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Whiria te Tāngata: investing in our librarians

Whiria te Tāngata (Whiria), a mātauranga Māori led initiative ‘weaving people’ together across the library sector, is thrilled to announce a final run of this highly successful programme.

This funded programme will be delivered by Te Rōpū Whakahau, the leading national body that represents Māori engaged in Libraries, Culture, Knowledge, Information, Communication and Systems Technology in Aotearoa New Zealand.

"Te Rōpū Whakahau was a natural fit to deliver one more Whiria te Tāngata, thanks to funding from the New Zealand Libraries Partnership Programme," says Rachel Esson, National Librarian Te Pouhuaki at the National Library of New Zealand.

"The National Library are proud to continue supporting this kaupapa. It’s important we champion Māori initiatives through partnerships within the library sector."

Whiria is an eight-month learning and development journey, set within four tukutuku (panel) modules. These are Waharua, the mātauranga Māori workstream and its connection to the land; Poutama, symbolising the scaffolding of knowledge and its application to workforce capability; Purapura whetū, signifying the complexity of data, research, and evidence work; and Niho taniwha, representing the determination needed for collective impact.

"We are excited to run Whiria," says Cellia Joe-Olsen, Te Rōpū Whakahau Tumuaki.

"Whiria was hugely impactful for the last cohort, empowering them to become change-makers within their library communities around the motu. We are now looking for 10 new kākaho (sustainability champions) to continue this journey of collective impact for the library sector."

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Kay Huia, a recent kākaho graduate from Hamilton City Council libraries, highlights her experience of being nurtured within an empowering environment.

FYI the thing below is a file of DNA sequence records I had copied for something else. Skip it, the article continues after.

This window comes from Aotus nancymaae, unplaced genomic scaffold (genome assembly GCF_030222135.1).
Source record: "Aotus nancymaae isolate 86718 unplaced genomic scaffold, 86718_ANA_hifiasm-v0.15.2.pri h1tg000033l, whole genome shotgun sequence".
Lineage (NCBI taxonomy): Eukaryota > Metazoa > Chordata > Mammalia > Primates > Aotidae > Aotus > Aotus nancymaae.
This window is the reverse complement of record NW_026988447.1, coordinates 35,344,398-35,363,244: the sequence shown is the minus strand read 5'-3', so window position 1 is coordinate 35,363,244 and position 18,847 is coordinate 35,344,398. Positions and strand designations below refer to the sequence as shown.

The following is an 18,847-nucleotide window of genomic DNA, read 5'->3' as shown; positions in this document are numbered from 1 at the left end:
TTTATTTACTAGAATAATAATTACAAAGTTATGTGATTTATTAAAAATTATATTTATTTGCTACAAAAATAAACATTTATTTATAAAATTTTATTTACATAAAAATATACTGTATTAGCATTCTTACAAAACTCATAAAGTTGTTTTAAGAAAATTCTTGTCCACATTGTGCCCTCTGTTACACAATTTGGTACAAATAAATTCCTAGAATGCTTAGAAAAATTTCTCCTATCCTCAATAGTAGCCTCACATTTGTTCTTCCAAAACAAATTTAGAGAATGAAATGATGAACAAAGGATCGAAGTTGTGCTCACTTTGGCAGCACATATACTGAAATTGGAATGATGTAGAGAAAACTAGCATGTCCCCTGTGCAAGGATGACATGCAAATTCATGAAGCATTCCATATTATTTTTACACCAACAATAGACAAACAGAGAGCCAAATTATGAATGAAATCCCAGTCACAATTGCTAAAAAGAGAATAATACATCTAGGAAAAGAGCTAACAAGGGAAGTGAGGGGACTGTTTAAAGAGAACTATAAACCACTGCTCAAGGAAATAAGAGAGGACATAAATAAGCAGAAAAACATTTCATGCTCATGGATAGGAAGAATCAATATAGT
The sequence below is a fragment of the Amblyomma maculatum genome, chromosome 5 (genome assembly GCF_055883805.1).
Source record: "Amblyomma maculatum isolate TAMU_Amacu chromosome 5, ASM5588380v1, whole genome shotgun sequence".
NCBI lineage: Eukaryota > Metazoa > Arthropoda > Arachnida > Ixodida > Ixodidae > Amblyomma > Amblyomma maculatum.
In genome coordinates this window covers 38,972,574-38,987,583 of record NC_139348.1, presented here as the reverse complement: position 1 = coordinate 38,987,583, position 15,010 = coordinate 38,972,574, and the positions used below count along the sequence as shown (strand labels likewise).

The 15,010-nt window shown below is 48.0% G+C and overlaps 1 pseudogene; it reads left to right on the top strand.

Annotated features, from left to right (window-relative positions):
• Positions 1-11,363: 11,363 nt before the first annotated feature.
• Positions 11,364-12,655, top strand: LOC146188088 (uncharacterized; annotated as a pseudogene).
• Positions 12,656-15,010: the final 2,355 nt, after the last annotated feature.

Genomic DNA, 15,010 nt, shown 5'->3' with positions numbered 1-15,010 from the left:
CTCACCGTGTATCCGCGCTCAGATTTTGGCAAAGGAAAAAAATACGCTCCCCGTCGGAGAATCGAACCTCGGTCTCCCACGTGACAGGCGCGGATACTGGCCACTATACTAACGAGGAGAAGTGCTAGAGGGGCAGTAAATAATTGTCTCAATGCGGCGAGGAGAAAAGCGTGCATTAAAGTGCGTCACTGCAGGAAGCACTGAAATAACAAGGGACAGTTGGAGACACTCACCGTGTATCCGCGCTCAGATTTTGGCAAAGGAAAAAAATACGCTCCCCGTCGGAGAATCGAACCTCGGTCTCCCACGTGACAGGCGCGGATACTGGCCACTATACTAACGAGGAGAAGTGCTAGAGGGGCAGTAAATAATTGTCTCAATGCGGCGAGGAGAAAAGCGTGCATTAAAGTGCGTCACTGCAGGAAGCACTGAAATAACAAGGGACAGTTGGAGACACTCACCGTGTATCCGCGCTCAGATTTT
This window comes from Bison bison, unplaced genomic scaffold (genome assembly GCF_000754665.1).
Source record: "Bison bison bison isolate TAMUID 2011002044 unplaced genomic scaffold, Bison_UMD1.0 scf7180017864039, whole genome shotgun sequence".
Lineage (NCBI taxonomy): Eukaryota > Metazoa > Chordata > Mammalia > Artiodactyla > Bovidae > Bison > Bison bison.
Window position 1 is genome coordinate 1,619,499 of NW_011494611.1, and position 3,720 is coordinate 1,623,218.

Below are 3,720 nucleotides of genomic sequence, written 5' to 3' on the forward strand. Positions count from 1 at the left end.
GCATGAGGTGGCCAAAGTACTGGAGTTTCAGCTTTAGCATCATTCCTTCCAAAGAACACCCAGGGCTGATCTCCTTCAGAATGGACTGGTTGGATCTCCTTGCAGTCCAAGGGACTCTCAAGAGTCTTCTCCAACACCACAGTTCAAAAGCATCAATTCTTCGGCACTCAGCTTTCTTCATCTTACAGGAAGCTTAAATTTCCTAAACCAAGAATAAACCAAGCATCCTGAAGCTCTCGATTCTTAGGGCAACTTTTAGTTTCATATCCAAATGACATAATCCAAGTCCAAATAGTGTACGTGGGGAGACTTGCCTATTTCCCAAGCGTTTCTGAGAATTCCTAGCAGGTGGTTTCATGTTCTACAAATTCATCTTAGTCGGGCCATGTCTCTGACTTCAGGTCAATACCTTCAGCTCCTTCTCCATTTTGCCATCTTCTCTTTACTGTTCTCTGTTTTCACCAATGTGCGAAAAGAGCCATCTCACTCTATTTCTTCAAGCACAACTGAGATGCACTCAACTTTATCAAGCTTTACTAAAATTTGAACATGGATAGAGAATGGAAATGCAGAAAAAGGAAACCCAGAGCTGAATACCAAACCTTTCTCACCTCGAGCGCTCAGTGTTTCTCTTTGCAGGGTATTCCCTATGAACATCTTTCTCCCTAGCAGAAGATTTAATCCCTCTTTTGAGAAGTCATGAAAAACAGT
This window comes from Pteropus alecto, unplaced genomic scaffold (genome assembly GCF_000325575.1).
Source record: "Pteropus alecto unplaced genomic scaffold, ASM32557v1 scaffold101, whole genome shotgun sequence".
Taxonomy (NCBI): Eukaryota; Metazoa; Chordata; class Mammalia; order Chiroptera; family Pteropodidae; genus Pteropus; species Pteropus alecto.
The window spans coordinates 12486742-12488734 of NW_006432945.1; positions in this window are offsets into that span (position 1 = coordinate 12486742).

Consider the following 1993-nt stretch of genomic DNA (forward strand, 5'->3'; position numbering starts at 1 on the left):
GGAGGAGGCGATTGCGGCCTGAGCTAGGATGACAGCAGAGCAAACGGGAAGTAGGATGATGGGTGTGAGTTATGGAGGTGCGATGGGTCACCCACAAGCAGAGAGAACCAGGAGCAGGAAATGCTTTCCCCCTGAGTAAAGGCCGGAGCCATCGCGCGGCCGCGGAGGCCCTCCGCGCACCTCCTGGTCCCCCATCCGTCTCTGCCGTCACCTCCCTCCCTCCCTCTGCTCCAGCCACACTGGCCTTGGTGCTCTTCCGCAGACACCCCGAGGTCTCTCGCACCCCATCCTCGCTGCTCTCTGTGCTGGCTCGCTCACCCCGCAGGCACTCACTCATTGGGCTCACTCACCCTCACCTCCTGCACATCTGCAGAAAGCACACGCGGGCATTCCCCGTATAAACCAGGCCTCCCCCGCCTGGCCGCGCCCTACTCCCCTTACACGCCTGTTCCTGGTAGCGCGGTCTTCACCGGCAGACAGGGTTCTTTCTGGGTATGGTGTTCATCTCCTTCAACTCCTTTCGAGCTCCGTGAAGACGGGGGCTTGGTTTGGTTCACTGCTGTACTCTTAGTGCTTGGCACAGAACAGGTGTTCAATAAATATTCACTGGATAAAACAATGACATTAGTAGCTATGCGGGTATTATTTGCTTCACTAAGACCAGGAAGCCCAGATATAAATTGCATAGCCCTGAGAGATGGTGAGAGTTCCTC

"Ngā uara (values) are seen in all aspects of Whiria," says Kay.

"From going into noho and developing my understanding of tikanga. Rising early for waiata practice, participating in karakia, giving thanks and whakawhanaungatanga. It gave me the confidence to establish these cultural practices to build kotahitanga in my own workplace."

Simon Whitlock, another kākaho graduate with Far North District Council Libraries, reflects on his Whiria haerenga (journey)."We were the inaugural group of kākaho, and now we are kākano (seeds)," says Simon.

"As we plant, embed, and nurture what we have learnt into different library organisations, we also have benefited personally through participating in the Whiria te Tāngata programme."

Applications are now open to individuals of all library backgrounds with a strong commitment to personal growth, library sector development, and a desire to engage deeply with Te Tiriti o Waitangi and mātauranga Māori. You can apply by visiting the Te Rōpū Whakahau website. The application deadline is 11.59pm Sunday 23rd July, 2023.

About Whiria te Tāngata:

Whiria te Tāngata is funded through the New Zealand Libraries Partnership Programme, led by Te Rōpū Whakahau and supported by the National Library of New Zealand. It is a collaborative initiative that brings together library and information professionals from diverse backgrounds to embark on a learning and development journey, underpinned by mātauranga Māori.

With the support of their workplace, each kākaho will dedicate one day per week for eight-months to work through the four tukutuku modules. They will also be required to attend three face-to-face noho at different locations as well as fortnightly online catchups. They will then apply their new skills through action-led learning relating to highly relevant issues facing the library sector today.

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